What is a homunculus?
This little sushi creeper is called a "homunculus." It is a way of representing the surface area of cortex dedicated to sensation or movement for each body part.
If you look at your entire arm and hand, it would be reasonable to think that more cortex is dedicated to sensory and motor functions of your arm (because it's larger) than your hand. Actually though, our sensory and motor cortices are mapped based on the density of receptors in a given body part.
The sensory homunculus - shown in the picture - maps out a strip of cortex called the primary somatosensory cortex, or postcentral gyrus. The motor homunculus maps out the primary motor cortex, or precentral gyrus. We have one sensory and one motor strip for each hemisphere. The left hemisphere is associated with right body functions and vice-a-versa.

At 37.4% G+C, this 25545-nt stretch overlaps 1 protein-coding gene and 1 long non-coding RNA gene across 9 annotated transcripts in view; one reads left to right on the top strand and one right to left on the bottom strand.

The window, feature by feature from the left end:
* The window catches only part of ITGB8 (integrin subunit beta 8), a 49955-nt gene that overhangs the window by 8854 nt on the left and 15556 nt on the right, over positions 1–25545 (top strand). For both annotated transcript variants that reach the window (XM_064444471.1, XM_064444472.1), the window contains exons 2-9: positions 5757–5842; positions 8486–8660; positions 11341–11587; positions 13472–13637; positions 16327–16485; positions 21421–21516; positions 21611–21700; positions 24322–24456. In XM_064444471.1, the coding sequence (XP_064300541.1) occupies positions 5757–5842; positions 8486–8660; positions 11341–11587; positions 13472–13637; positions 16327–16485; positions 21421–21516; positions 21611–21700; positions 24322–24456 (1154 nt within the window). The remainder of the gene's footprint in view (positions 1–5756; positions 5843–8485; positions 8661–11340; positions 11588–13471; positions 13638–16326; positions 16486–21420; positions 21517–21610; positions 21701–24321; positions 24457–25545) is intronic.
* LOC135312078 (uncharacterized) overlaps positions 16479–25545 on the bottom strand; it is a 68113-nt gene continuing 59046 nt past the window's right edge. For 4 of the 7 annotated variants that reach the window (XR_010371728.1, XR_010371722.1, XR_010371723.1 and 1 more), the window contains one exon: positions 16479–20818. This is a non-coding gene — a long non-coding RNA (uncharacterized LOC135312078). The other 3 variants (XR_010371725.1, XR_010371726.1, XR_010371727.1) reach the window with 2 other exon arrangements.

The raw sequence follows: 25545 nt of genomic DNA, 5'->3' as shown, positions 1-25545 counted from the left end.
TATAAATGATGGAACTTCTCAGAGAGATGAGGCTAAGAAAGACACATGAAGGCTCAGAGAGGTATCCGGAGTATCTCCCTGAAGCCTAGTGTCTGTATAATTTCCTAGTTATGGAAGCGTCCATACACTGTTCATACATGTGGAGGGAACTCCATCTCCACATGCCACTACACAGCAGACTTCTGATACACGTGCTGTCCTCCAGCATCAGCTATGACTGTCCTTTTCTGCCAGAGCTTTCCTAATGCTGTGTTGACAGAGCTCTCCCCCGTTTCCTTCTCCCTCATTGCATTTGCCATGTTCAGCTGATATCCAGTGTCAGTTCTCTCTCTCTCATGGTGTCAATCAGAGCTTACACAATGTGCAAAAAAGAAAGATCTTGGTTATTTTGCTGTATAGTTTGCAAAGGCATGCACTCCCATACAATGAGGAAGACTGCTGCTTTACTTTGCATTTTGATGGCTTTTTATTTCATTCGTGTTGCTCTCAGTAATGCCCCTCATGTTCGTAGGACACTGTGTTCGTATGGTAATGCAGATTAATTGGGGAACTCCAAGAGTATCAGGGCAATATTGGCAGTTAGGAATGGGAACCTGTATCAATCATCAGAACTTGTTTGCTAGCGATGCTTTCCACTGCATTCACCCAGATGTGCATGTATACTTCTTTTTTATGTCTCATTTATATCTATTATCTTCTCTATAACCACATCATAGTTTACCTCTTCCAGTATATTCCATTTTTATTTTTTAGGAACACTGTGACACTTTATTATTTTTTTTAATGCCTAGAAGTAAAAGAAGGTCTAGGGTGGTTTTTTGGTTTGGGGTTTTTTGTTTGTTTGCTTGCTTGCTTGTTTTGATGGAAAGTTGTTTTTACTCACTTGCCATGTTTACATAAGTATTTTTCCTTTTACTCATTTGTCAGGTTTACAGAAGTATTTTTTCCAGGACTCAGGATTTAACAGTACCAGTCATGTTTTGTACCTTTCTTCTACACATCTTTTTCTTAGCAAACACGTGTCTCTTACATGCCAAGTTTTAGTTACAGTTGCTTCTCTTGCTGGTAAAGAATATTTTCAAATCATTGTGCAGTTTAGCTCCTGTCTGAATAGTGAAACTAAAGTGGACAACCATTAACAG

If you noticed, this little guy has monstrous hands. Our primary motor and somatosensory cortices have a large space dedicated to hands in order to help serve all of functions that they do. Just think about how easy it is to pick up a toothpick with your fingers compared to your toes.
Another strongly represented body part in our cortical homunculus is the tongue. We have tons of sensory receptors dedicated to taste, and need many motor receptors for fine movements during eating and talking.
 Purves, D., Augustine, G. J., Fitzpatrick, D., Hall, W. C., LaMantia, A. S., McNamara, J. O., & White, L. E. (2008). Neuroscience. 4th. Sunderland, Mass.: Sinauer. xvii, 857, 944.
 Haines, D. E. (2004). Neuroanatomy: An atlas of structures, sections, and systems (Vol. 153, No. 2004). Lippincott Williams & Wilkins.